would arrogate to that House a power,
than which none could be conceived more
fatal to the constitution; since it would
have the effect of enlarging the functions
of the democratic part of that constitution
far beyond its useful and natural boundary.
The question was simply this-was there;
in this case, circumstances of that. over-
whelming nature, which should tempt the
House to interfere with this most im-
portant prerogative-that should induce
them to meddle with that peculiar attri-
bute of the Crown, which was wholly
alienated from the powers of that House,
and was unconnected with the ends for
which it was instituted? Before he
applied himself to the particular case now
before the House, he would offer a remark
or two Qn the observation with which the
hon. baronet had prefaced his speech,
The hon. baronet alluded to a communi-
cation which he had had some time ago,


with him relative to the punishment which
had been awarded to certain individuals
who were apprehended on suspicion of a
highway robbery. The hon. baronet had
said, that he (Mr. P.) must not consider
it as arising from want of courtesy, if he
did not pay him a compliment for the
course he had pursued on that occasion.
Good God could any one suppose that
he expected a compliment on such an
occasion? He should consider it as the
most severe satire, if it could be imagined
that he looked forward to a compliment
because he had discharged a duty. The
hon. baronet had stated to him the case
of two individuals who were suffering
punishment on account of a highway
robbery. But on examining the facts of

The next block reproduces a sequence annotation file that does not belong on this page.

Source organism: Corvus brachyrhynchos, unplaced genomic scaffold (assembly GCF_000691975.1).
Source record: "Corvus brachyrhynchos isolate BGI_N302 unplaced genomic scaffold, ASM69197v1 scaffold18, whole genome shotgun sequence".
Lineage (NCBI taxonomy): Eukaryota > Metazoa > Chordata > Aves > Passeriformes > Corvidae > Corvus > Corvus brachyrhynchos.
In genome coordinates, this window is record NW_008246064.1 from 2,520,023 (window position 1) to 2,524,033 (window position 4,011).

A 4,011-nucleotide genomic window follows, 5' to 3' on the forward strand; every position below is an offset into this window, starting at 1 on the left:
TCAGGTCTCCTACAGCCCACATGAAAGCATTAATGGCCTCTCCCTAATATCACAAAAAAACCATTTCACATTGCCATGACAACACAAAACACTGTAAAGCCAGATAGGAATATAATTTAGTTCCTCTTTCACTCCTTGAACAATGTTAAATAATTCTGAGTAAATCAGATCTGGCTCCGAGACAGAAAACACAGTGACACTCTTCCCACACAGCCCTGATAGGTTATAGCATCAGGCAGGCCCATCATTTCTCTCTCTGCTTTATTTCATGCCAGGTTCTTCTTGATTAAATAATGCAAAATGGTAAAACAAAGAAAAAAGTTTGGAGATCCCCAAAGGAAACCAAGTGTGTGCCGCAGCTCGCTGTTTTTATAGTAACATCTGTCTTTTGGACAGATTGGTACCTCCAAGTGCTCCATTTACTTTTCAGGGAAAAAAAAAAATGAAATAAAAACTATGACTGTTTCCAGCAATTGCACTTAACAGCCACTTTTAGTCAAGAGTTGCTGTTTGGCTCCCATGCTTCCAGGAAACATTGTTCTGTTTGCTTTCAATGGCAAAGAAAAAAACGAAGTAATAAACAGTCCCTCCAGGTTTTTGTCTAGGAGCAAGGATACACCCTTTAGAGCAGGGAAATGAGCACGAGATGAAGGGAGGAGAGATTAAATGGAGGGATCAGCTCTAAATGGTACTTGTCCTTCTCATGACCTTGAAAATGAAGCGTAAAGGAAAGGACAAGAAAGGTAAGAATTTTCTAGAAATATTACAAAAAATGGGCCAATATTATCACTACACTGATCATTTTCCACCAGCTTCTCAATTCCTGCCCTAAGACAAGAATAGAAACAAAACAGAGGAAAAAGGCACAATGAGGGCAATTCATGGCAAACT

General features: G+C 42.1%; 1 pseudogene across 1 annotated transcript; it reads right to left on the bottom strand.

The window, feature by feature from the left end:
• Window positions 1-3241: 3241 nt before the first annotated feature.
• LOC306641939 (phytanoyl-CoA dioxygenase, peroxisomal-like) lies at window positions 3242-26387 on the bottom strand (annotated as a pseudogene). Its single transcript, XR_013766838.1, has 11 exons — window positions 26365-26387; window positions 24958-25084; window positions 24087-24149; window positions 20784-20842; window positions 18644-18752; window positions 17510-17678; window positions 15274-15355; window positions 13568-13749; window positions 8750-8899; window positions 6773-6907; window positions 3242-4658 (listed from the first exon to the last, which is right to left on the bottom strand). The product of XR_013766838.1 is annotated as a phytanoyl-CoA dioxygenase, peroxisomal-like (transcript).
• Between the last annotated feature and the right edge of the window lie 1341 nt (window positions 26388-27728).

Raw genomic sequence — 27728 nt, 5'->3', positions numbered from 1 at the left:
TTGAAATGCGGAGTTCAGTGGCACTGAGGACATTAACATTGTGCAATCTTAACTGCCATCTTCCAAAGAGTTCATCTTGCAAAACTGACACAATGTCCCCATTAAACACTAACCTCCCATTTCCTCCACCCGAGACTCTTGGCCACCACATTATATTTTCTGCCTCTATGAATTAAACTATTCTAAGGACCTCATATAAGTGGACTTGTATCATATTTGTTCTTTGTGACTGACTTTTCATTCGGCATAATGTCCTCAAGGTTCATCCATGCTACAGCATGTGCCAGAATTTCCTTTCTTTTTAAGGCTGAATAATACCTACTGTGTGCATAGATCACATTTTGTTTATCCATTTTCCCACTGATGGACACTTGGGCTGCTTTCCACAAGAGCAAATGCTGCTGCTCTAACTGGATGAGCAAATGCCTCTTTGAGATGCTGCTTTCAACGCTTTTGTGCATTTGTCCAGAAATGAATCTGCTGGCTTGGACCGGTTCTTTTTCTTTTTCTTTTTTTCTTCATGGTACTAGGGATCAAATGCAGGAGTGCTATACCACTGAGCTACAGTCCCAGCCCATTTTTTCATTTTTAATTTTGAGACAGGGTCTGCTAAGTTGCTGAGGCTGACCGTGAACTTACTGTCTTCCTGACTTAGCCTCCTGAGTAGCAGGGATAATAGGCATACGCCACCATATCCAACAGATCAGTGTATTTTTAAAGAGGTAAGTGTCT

the case, their conduct assumed the cha-
racter rather of a culpable frolic than of a
felonious design. When acquainted with
all the circumstances, he had taken the
necessary steps for remitting the remainder
of the sentence, and the individuals were
liberated. He claimed no merit for this
act, which, as he before said, was an act
of duty. The exercise of mercy ought
to be as prompt and as pure as the visita-
tion of justice. Where good reasons
were advanced for the extension of
mercy, he would immediately attend to
them; but he never would consent to
recommend any one on the ground of
personal favour. But the inference which
the hon. baronet attempted to draw from
this transaction was, that the system
which he (Mr. P.) was anxious to adopt
would lead him to call for the remission
of Mr. Hunt's sentence. In the trans-
action to which the hon. baronet alluded,
he had been influenced by a sense of
public duty alone; and if he opposed the
present motion, his opposition sprang
from the same source. After having
fully considered the subject, the strongest
conviction was impressed on his mind,
that nothing could be more inexpedient,
nothing could be more fatal, than that the
House should agree to this address.
They would, if they allowed this motion
to be carried, establish a most dangerous
precedent. Who was Mr. Hunt, and for
what crime had he been committed to
this gaol? The hon. baronet had quoted
several writers to show that his offence
was inter minora criminal; but he must
look to the intentions of Mr. Hunt, if he
wished to discover the particular crime
for which that individual was punished.
The duty of inquiring into the motives of

Mr. Hunt was not assumed voluntarily by
him. That duty was imposed on him, by
the hon. baronet's motion. The hon.
baronet had put him on his trial-he had
called on him to state to the House on
what grounds he refused to recommend a
mitigation of Mr. Hunt's sentence. His
reason was recorded in the criminal juris-
prudence of the country, where it was
entered, that Henry Hunt and others
were found guilty of "assembling with
unlawful banners, and in an unlawful
manner." [Cheering from the Opposition
benches.] Was it possible that such a
statement could be treated with con-
tempt? Was it possible that a meeting
which assembled with unlawful banners,
for the purpose of inciting the liege sub-
jects of the king to hatred and contempt
of his government, could be treated with
levity? If it were so, let that circum-
stance operate as a warning to the House
not to agree to this motion. Let the
House well consider the consequences
before they acquiesced in an address
which told the country that the charge
brought against Mr. Hunt was so slight,
and his conduct so admirable, that the
Commons of England were induced to
interfere, and to call on the Crown for a
mitigation of punishment. Was there any